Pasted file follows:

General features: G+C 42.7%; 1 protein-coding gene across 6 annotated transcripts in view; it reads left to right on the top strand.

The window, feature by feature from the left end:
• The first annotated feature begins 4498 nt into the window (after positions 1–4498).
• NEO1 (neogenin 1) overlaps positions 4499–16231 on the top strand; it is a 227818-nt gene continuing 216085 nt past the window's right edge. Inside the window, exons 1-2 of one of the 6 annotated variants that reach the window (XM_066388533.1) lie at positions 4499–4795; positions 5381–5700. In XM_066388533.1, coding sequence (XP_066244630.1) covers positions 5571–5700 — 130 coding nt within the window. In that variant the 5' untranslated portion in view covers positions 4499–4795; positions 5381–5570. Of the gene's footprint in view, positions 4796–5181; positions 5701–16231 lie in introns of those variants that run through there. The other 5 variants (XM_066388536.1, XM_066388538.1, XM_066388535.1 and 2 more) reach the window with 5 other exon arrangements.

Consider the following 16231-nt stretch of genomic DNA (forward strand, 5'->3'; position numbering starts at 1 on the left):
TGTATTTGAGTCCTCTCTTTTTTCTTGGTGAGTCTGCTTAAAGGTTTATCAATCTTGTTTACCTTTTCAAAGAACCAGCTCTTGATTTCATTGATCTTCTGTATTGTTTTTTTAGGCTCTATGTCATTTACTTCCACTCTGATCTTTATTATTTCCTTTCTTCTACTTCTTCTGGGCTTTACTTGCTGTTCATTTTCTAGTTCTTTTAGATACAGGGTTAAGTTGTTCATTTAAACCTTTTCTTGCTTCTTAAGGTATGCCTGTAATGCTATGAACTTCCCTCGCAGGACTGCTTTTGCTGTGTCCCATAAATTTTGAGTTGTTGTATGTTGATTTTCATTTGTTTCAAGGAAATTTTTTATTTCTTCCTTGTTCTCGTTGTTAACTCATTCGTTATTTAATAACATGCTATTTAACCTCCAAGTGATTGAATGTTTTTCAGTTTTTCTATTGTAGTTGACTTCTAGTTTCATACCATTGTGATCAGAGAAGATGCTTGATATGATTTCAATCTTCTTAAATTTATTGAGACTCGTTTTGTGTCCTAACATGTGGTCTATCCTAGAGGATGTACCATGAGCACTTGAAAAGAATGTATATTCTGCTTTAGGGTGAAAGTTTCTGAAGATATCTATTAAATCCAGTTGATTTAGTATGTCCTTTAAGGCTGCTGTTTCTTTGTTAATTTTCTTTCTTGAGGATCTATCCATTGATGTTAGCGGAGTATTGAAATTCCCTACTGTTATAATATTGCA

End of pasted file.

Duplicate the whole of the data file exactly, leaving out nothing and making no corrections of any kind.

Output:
General features: G+C 42.7%; 1 protein-coding gene across 6 annotated transcripts in view; it reads left to right on the top strand.

The window, feature by feature from the left end:
• The first annotated feature begins 4498 nt into the window (after positions 1–4498).
• NEO1 (neogenin 1) overlaps positions 4499–16231 on the top strand; it is a 227818-nt gene continuing 216085 nt past the window's right edge. Inside the window, exons 1-2 of one of the 6 annotated variants that reach the window (XM_066388533.1) lie at positions 4499–4795; positions 5381–5700. In XM_066388533.1, coding sequence (XP_066244630.1) covers positions 5571–5700 — 130 coding nt within the window. In that variant the 5' untranslated portion in view covers positions 4499–4795; positions 5381–5570. Of the gene's footprint in view, positions 4796–5181; positions 5701–16231 lie in introns of those variants that run through there. The other 5 variants (XM_066388536.1, XM_066388538.1, XM_066388535.1 and 2 more) reach the window with 5 other exon arrangements.

Consider the following 16231-nt stretch of genomic DNA (forward strand, 5'->3'; position numbering starts at 1 on the left):
TGTATTTGAGTCCTCTCTTTTTTCTTGGTGAGTCTGCTTAAAGGTTTATCAATCTTGTTTACCTTTTCAAAGAACCAGCTCTTGATTTCATTGATCTTCTGTATTGTTTTTTTAGGCTCTATGTCATTTACTTCCACTCTGATCTTTATTATTTCCTTTCTTCTACTTCTTCTGGGCTTTACTTGCTGTTCATTTTCTAGTTCTTTTAGATACAGGGTTAAGTTGTTCATTTAAACCTTTTCTTGCTTCTTAAGGTATGCCTGTAATGCTATGAACTTCCCTCGCAGGACTGCTTTTGCTGTGTCCCATAAATTTTGAGTTGTTGTATGTTGATTTTCATTTGTTTCAAGGAAATTTTTTATTTCTTCCTTGTTCTCGTTGTTAACTCATTCGTTATTTAATAACATGCTATTTAACCTCCAAGTGATTGAATGTTTTTCAGTTTTTCTATTGTAGTTGACTTCTAGTTTCATACCATTGTGATCAGAGAAGATGCTTGATATGATTTCAATCTTCTTAAATTTATTGAGACTCGTTTTGTGTCCTAACATGTGGTCTATCCTAGAGGATGTACCATGAGCACTTGAAAAGAATGTATATTCTGCTTTAGGGTGAAAGTTTCTGAAGATATCTATTAAATCCAGTTGATTTAGTATGTCCTTTAAGGCTGCTGTTTCTTTGTTAATTTTCTTTCTTGAGGATCTATCCATTGATGTTAGCGGAGTATTGAAATTCCCTACTGTTATAATATTGCA